Those shopper loyalty cards were an early form of data collection for shopping habits that still feels invasive to many. Now a new potentially nefarious form of shopper tracking via cell phone is making the news this shopping season. Several malls announced that they were to begin tracking movements of all their shoppers by monitoring the signals from their cell phones. The tracking system is FootPath technology and uses antennas in the mall to read the unique ID number that every cell phone emits whenever it is on. The malls felt they were covered legally by providing small signs at the entrances advising that shoppers could turn off their phones if they didn’t consent to the tracking. They stressed that no personal data was being gathered, such as names, phone numbers or actual purchases. The intent was to glean information about what displays shoppers lingered at, what groupings of stores certain shoppers tended to visit and other such holiday shopping patterns. However, the story of these plans struck a nerve about invasion of privacy with me and apparently with many others. It turns out that several days after the announcement, a United States senator protested and caused the malls to abandon their tracking plans. The new protocol will be for shoppers to choose to opt in to the tracking as opposed to needing to opt out if they don’t like the idea of being monitored.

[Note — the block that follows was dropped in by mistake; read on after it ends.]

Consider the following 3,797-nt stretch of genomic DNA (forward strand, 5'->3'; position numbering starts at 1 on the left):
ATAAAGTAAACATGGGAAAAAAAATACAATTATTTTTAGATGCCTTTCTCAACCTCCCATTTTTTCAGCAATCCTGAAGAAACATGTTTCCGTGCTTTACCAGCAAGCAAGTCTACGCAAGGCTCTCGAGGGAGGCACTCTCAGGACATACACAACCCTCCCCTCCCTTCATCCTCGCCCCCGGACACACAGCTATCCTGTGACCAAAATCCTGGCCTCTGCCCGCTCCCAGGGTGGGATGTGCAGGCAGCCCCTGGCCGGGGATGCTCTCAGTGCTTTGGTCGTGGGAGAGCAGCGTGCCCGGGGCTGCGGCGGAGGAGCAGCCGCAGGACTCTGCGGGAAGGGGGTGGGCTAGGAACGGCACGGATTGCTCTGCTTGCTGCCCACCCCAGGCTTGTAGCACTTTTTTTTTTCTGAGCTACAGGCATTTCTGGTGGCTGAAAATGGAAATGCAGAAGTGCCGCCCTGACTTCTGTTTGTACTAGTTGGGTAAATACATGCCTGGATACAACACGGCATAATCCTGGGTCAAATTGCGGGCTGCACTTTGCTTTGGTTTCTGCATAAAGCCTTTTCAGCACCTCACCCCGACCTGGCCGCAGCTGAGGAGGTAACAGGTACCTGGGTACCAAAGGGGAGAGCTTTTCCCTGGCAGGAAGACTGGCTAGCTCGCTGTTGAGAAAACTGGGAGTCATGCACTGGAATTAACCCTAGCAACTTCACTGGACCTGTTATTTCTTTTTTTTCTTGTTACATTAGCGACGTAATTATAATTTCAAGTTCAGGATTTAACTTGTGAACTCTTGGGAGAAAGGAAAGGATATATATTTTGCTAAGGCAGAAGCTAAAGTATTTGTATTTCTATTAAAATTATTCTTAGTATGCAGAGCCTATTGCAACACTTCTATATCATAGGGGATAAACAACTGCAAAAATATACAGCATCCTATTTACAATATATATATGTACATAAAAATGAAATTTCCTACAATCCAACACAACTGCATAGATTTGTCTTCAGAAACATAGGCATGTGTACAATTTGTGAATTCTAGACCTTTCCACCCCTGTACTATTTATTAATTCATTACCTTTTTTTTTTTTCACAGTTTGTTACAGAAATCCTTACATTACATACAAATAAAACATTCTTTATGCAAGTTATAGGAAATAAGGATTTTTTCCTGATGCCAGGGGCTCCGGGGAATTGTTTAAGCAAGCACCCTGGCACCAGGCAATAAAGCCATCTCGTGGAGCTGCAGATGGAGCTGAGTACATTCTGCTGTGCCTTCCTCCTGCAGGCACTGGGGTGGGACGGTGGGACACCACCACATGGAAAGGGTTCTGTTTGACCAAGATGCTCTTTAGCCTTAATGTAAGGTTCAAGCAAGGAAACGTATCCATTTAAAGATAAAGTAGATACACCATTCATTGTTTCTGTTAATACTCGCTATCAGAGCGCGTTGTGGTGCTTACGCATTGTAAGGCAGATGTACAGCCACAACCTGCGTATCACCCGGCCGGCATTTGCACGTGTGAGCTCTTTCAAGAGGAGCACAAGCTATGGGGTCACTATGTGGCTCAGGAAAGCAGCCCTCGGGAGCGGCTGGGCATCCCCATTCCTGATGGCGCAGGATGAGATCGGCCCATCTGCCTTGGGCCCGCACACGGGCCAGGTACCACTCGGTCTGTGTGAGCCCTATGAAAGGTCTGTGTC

Tracking technology like this will continue to be an important issue, since nearly everyone carries a tracking device with them at all times now. This data is just too valuable to be ignored by marketing and sales types and governments. Whether it is with localized FootPath technology or worldwide GPS, someone may be watching. Be aware that many smartphone apps besides shopping applications have the technical ability, though not necessarily the legal right, to track and record the movement of your phone (and you). I wonder if Santa carries a smartphone that we can track on Christmas Eve.•

Stephen Bour (bourtech@iquest.net) is an engineer and legal technology consultant in Indianapolis. His company, the Alliance for Litigation Support Inc., includes Bour Technical Services and Alliance Court Reporting. Areas of service include legal videography, tape analysis, document scanning to CD and courtroom presentation support. The opinions expressed in this column are the author’s.

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  1. Im very happy for you, getting ready to go down that dirt road myself, and im praying for the same outcome, because it IS sometimes in the childs best interest to have visitation with grandparents. Thanks for sharing, needed to hear some positive posts for once.

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  5. For the record no one could answer the equal protection / substantive due process challenge I issued in the first post below. The lawless and accountable only to power bureaucrats never did either. All who interface with the Indiana law examiners or JLAP be warned.